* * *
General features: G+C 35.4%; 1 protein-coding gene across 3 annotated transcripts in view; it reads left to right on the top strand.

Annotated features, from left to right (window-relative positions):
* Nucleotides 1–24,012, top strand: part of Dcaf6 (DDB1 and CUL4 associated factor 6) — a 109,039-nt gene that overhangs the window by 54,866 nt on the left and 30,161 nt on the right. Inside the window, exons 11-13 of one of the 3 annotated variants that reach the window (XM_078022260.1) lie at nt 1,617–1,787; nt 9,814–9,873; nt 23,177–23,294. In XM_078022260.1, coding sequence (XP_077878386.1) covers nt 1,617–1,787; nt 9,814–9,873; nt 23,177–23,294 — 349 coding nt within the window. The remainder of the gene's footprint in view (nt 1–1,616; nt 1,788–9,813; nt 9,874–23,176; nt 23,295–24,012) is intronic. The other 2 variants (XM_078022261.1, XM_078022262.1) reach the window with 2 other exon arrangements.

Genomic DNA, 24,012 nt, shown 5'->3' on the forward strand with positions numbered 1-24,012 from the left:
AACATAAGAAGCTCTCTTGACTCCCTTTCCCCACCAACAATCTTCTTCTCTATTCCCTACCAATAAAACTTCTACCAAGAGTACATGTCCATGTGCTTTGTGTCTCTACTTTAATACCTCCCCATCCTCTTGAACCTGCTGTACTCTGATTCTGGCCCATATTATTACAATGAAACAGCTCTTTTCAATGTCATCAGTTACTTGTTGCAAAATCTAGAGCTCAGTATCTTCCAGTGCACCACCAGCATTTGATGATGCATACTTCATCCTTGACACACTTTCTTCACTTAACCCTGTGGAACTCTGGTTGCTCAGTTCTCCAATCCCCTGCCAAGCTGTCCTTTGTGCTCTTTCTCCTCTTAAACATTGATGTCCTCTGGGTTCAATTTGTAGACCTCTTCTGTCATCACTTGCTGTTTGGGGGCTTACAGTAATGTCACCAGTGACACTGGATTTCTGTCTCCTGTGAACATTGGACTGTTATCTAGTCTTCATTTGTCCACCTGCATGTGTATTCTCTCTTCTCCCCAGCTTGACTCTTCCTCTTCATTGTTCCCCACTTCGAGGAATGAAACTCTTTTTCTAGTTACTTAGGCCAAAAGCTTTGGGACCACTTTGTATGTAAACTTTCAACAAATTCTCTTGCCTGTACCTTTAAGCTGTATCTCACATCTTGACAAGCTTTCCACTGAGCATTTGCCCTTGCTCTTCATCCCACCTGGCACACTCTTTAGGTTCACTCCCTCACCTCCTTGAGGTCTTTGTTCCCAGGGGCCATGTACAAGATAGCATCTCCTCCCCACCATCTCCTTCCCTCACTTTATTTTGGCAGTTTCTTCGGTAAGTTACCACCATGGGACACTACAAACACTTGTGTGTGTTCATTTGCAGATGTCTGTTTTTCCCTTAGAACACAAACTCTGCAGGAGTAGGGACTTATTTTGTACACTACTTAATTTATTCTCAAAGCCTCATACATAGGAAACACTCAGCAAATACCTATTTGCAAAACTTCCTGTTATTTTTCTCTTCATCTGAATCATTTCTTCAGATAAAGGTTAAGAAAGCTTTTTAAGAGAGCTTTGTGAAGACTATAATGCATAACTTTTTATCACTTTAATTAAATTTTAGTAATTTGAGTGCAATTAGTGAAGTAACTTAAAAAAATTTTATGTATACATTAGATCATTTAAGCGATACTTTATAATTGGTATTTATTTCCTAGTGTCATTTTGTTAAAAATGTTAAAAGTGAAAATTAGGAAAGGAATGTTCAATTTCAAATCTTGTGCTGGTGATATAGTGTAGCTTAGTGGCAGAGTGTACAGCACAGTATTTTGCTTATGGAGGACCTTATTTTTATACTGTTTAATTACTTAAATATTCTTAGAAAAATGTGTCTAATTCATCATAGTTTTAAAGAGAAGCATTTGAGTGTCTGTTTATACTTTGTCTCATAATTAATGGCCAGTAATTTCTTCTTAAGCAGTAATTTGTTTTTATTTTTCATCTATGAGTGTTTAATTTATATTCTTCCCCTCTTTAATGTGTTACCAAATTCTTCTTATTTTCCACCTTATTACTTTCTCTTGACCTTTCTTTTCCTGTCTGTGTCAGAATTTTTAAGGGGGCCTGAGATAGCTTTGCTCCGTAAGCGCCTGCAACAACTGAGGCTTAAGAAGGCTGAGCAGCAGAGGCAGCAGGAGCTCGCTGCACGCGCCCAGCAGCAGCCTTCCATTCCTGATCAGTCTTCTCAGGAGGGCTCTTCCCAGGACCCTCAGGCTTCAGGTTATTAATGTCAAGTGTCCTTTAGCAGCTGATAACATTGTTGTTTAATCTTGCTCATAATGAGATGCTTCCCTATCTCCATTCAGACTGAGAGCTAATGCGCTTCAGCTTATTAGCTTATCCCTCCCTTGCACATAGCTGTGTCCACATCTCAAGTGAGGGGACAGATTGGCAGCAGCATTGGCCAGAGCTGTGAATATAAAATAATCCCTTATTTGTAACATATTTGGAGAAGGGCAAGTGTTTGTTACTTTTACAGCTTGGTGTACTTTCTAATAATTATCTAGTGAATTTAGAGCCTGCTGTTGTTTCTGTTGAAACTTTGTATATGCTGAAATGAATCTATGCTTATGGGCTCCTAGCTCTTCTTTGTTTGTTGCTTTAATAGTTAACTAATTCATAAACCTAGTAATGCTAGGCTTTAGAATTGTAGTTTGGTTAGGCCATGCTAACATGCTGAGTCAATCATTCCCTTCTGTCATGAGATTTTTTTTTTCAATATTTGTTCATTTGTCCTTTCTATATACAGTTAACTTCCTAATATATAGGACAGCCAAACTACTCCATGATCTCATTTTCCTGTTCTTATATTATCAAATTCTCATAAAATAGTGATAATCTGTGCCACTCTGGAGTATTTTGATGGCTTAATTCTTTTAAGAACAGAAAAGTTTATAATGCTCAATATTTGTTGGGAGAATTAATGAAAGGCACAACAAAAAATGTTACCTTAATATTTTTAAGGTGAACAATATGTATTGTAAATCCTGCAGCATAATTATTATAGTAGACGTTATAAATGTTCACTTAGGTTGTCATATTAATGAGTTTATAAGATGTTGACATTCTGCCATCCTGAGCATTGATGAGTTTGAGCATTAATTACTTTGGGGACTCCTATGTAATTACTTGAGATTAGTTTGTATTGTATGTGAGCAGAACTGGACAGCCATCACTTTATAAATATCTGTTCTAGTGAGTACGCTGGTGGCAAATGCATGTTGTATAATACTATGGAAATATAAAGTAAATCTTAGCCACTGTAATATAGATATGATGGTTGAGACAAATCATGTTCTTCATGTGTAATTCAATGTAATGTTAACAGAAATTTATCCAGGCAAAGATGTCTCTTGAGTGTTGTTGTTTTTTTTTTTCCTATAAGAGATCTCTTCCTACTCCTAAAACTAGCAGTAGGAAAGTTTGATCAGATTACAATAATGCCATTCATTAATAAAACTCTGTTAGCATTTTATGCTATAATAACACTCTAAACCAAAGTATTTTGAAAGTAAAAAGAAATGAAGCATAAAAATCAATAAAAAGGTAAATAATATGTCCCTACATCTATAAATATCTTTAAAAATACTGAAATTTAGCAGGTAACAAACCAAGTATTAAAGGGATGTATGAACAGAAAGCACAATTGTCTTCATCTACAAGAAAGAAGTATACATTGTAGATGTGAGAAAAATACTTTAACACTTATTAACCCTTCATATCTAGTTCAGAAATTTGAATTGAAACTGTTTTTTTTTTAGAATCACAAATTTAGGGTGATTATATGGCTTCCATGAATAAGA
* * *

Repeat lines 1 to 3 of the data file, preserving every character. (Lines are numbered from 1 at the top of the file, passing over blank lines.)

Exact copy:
General features: G+C 35.4%; 1 protein-coding gene across 3 annotated transcripts in view; it reads left to right on the top strand.

Annotated features, from left to right (window-relative positions):
* Nucleotides 1–24,012, top strand: part of Dcaf6 (DDB1 and CUL4 associated factor 6) — a 109,039-nt gene that overhangs the window by 54,866 nt on the left and 30,161 nt on the right. Inside the window, exons 11-13 of one of the 3 annotated variants that reach the window (XM_078022260.1) lie at nt 1,617–1,787; nt 9,814–9,873; nt 23,177–23,294. In XM_078022260.1, coding sequence (XP_077878386.1) covers nt 1,617–1,787; nt 9,814–9,873; nt 23,177–23,294 — 349 coding nt within the window. The remainder of the gene's footprint in view (nt 1–1,616; nt 1,788–9,813; nt 9,874–23,176; nt 23,295–24,012) is intronic. The other 2 variants (XM_078022261.1, XM_078022262.1) reach the window with 2 other exon arrangements.